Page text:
Whites Often Resist Push to Create Multicultural Work Environments
By Andrew Cohen
Efforts to create and maintain an inclusive, multicultural work environment often face resistance by whites, according to a research report co-authored by Victoria Plaut, a UC Berkeley assistant professor of law and social science.
Plaut, working with University of Michigan doctoral student Flannery Garnett, post-doctoral researcher Laura Buffardi of the Universidad de Deusto in Spain, and associate professor Jeffrey Sanchez-Burks of the University of Michigan’s School of Business, conducted a five-study investigation of white Americans’ perceptions of diversity programs in both the workplace and university.
“Organizations spend a lot of time and resources on diversity and inclusion efforts, but these efforts often fall flat or backfire,” said Plaut, a social and cultural psychologist who came to UC Berkeley in 2010 from the University of Georgia. “Our research suggests one reason is that whites don’t see these efforts as inclusive. And because whites are powerful stakeholders in most organizations, their buy-in is crucial.”
The research, which will appear in an upcoming issue of the Journal of Personality and Social Psychology, highlights diversity’s two prevailing ideologies in the U.S.: Multiculturalism, which acknowledges differences among groups and holds that those differences should be valued; and colorblindness, which seeks to ignore racial categories and urges differences based on social identity to be assimilated into a unifying category.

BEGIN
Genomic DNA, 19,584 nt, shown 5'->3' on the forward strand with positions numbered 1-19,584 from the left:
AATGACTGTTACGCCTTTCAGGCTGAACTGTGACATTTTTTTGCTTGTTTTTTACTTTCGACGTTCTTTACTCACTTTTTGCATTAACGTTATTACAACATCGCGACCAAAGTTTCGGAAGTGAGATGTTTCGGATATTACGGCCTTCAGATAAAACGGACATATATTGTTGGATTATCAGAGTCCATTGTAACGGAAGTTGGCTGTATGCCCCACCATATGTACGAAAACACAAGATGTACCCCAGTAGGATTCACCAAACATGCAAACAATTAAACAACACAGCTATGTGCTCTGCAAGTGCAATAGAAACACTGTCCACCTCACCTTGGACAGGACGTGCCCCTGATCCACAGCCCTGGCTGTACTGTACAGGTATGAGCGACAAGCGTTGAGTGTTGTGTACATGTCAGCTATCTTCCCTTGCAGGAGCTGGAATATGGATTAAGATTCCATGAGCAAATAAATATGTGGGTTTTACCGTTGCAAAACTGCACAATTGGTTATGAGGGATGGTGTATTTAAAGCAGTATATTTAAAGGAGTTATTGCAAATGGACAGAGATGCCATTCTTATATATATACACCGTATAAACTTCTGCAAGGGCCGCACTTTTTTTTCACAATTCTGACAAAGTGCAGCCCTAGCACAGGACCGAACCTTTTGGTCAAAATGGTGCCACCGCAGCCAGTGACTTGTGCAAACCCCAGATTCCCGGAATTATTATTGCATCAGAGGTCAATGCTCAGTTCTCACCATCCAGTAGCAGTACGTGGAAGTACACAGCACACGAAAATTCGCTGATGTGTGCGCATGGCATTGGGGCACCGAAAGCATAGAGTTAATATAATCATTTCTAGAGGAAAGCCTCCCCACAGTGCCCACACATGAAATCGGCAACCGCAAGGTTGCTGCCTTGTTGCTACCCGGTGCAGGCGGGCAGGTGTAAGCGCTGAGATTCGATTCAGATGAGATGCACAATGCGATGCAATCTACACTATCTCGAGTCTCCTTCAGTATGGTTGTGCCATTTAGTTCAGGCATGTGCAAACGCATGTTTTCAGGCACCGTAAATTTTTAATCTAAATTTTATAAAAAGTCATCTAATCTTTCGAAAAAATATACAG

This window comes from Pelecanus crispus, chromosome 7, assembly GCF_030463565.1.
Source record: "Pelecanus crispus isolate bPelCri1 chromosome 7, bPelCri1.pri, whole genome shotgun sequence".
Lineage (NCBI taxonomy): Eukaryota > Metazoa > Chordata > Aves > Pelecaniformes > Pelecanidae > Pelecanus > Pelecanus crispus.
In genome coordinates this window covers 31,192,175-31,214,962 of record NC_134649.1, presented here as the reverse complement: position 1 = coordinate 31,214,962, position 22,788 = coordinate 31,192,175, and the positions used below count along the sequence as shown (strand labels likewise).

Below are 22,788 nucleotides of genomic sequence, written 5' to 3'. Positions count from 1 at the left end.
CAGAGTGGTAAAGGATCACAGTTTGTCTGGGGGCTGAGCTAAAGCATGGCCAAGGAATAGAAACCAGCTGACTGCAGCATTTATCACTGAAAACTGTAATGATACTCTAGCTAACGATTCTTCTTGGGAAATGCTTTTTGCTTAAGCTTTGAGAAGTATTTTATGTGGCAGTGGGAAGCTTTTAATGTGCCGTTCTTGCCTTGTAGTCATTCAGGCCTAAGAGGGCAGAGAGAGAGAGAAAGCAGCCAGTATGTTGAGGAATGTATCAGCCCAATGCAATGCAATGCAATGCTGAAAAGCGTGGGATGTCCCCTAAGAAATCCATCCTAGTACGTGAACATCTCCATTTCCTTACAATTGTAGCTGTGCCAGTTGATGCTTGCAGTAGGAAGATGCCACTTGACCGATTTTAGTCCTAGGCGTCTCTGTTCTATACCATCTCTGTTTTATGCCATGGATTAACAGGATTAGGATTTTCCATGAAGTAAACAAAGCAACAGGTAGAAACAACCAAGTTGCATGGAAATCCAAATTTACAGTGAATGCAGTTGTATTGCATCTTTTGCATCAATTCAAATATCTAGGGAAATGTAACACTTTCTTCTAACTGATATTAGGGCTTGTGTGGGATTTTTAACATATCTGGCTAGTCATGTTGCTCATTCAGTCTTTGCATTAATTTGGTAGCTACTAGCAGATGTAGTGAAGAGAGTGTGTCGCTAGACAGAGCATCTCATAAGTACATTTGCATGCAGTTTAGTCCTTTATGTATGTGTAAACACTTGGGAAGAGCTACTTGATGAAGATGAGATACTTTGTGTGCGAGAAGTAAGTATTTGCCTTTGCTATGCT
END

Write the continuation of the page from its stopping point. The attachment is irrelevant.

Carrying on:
Plaut and colleagues found that whites view multiculturalism as a threat. Research in three of the studies—of college students and employees—shows that whites associate multiculturalism with exclusion as opposed to inclusion. But importantly the same bias does not exist when whites are explicitly included in conceptualizing a multicultural paradigm.
“For many whites, diversity efforts simply don’t resonate because they don’t feel included,” Plaut said. “According to our research, addressing this ‘What about me?’ question is key to garnering whites’ support for multicultural diversity efforts.”
In a fourth study of nearly 5,000 employees at a single health care organization, the research team found that whites are less likely to endorse diversity than minorities—in part because they feel less included in their organization’s definition of diversity. In their fifth study, the researchers found that white business students with a high need to belong are less attracted to multicultural than color-blind organizations.
“We’re not arguing that diversity initiatives should cater to whites instead of to racial minorities,” Plaut said. “But our research does suggest that signaling to whites that they have no place in diversity programs will hinder the success of these efforts.”
Plaut has authored book chapters and academic articles in leading journals, and her research has been funded by government agencies, private organizations, and internal university grants. She also consults on diversity issues for a wide range of clients including school districts, universities, corporations, and health care organizations.